We set off in a pick-up truck and headed out of town. One of my co-worker’s mp3 players provided us music through the car stereo. One of the countless cyclists we passed was a nice looking young man in a bright red shirt sporting the logo of the Montreal Canadiens.
We turned off the tarmac and onto the dirt road. We reached Msoro shed and made lunch over a charcoal brazier. We ate on the floor of one of the paymaster’s houses, nshima, beans and beef.
We headed further into nowhere, to the area’s busiest pay point. In the truck I allowed myself the indulgence of retreating into my own thoughts. I enjoy being present for conversations that I am not expected to contribute to. I listened to the cadence of the Nyanja sentences as background music.
I watched the passing scenery as a rolling variation of earth tones. I silently assessed the climbability of each passing baobab tree. I looked at the minute changes in the architecture of each small village.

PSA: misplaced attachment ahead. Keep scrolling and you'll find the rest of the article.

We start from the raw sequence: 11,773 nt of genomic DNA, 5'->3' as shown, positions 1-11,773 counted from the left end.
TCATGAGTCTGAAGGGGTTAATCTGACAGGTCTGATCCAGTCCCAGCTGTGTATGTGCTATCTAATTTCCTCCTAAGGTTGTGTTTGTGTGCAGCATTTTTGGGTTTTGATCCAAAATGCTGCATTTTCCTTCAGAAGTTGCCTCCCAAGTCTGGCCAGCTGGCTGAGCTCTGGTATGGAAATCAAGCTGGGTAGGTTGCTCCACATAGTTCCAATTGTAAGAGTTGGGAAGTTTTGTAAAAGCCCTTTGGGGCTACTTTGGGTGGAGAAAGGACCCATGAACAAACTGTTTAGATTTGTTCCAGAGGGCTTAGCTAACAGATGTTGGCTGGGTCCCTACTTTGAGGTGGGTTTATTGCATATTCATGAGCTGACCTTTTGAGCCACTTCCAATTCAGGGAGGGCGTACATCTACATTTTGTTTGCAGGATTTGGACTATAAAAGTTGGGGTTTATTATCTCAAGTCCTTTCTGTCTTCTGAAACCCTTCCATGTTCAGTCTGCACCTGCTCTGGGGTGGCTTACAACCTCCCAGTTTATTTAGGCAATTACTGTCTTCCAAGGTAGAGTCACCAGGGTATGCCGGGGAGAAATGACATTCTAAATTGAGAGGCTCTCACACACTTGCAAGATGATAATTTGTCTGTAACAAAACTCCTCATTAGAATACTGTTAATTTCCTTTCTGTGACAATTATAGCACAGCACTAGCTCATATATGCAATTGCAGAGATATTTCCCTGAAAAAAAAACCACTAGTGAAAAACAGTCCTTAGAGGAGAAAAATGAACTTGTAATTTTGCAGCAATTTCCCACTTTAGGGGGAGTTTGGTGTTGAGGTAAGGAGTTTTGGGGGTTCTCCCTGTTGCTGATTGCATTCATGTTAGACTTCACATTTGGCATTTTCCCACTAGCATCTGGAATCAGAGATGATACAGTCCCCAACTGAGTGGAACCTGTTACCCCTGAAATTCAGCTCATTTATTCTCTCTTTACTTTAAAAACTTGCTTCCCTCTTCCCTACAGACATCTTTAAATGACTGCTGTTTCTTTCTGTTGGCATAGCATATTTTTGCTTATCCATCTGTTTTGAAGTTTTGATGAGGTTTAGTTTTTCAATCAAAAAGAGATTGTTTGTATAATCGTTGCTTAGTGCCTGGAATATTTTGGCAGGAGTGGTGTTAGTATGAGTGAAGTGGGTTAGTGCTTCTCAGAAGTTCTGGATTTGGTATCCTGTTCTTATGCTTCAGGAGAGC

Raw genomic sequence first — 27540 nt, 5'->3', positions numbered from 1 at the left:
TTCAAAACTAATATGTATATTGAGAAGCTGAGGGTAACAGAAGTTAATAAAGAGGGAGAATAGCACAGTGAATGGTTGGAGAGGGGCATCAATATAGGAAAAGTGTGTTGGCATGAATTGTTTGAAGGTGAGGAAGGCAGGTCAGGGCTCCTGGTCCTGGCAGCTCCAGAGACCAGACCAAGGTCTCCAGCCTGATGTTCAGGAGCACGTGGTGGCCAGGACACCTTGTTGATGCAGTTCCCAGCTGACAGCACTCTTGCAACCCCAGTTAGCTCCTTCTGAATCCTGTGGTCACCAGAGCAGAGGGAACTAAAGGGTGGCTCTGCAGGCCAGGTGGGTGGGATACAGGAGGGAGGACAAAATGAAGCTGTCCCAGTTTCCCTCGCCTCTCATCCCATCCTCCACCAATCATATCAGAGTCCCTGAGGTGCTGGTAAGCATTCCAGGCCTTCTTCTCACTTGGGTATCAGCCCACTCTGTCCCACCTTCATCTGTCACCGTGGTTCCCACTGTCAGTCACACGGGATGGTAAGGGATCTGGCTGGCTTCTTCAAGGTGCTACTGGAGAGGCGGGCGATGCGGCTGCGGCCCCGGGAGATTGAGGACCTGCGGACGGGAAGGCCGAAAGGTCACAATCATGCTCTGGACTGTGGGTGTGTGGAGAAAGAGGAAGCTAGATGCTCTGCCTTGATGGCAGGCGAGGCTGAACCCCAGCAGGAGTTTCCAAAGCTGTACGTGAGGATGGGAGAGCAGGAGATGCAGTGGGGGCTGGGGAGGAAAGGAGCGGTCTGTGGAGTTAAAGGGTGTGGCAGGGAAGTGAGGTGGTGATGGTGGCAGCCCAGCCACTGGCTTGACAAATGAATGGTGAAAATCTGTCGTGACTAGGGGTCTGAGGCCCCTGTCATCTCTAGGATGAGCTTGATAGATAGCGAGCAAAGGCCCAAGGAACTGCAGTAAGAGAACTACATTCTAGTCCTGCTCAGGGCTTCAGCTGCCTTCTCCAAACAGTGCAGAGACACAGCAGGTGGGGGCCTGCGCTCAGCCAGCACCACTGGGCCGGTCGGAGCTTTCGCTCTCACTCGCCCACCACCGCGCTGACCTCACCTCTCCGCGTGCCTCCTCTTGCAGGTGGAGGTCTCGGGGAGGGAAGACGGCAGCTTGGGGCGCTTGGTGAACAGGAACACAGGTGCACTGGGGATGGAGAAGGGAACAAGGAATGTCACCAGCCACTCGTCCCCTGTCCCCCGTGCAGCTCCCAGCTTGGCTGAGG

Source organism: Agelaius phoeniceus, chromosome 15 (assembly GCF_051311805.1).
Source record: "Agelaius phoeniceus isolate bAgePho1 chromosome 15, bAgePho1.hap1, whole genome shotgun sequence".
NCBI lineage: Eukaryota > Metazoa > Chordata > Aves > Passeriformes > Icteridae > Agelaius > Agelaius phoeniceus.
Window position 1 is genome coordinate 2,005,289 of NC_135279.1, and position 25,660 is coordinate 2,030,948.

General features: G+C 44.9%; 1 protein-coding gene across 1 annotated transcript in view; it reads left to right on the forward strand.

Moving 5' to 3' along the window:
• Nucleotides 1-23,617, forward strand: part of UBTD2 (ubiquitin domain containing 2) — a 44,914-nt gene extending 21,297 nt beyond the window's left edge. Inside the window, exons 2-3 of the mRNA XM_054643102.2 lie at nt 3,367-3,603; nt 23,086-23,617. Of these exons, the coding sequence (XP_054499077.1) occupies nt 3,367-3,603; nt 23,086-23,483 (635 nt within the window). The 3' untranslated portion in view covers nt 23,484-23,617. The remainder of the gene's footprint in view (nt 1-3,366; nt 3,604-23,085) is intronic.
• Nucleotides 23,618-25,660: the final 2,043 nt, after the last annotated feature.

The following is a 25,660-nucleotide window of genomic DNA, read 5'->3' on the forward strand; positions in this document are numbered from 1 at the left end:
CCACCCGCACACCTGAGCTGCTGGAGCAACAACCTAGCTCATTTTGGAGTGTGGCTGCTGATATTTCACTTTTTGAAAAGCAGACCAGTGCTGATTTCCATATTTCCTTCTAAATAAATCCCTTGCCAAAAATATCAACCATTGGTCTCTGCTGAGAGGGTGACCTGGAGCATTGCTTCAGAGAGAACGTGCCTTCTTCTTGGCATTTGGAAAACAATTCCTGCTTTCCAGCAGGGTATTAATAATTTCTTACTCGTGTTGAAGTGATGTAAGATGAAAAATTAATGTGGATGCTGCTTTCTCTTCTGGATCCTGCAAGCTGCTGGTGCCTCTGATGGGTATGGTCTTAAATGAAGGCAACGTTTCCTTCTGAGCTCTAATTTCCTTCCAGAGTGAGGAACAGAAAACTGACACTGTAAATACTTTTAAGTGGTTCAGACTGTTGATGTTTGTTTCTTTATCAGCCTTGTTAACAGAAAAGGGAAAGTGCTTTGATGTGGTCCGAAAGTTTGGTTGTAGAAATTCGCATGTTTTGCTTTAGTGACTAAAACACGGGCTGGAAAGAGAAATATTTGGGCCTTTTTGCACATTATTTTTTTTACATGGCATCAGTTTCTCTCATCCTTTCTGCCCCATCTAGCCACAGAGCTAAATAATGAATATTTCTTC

The kilometres clicked by.
Small crowds gathered around boreholes.
Herds of goats leisurely crossed the road.
Distant hills sat against the horizon.
The sky was light blue and dotted with soft white clouds. The sun was shining at just the right angle to wash everything with a painted quality.
I was absorbing the colours, the sun, the landscape while in the back of my mind my thoughts rolled lazily and aimlessly between disjointed snapshots—work, a new book, an old friend, the limits of understanding, the groceries I needed to do.
The driver honked at a clueless goat as the song changed. As the voice of Carly Rae Jepson filled the cab, I barely managed to restrain my simultaneous reflexes to laugh and sing along.
It occurred to me that this summer has changed my definition of globalization—or at least shrunk it a little. It’s no longer the dizzyingly large macro trends in trade, economics, communication, politics. It’s a Habs shirt. It’s “Call Me Maybe.” It’s a million tiny things that some days seem absurd, and some days seem the norm. It’s the million tiny things that serve as reminders that the only place borders exist is inside our minds.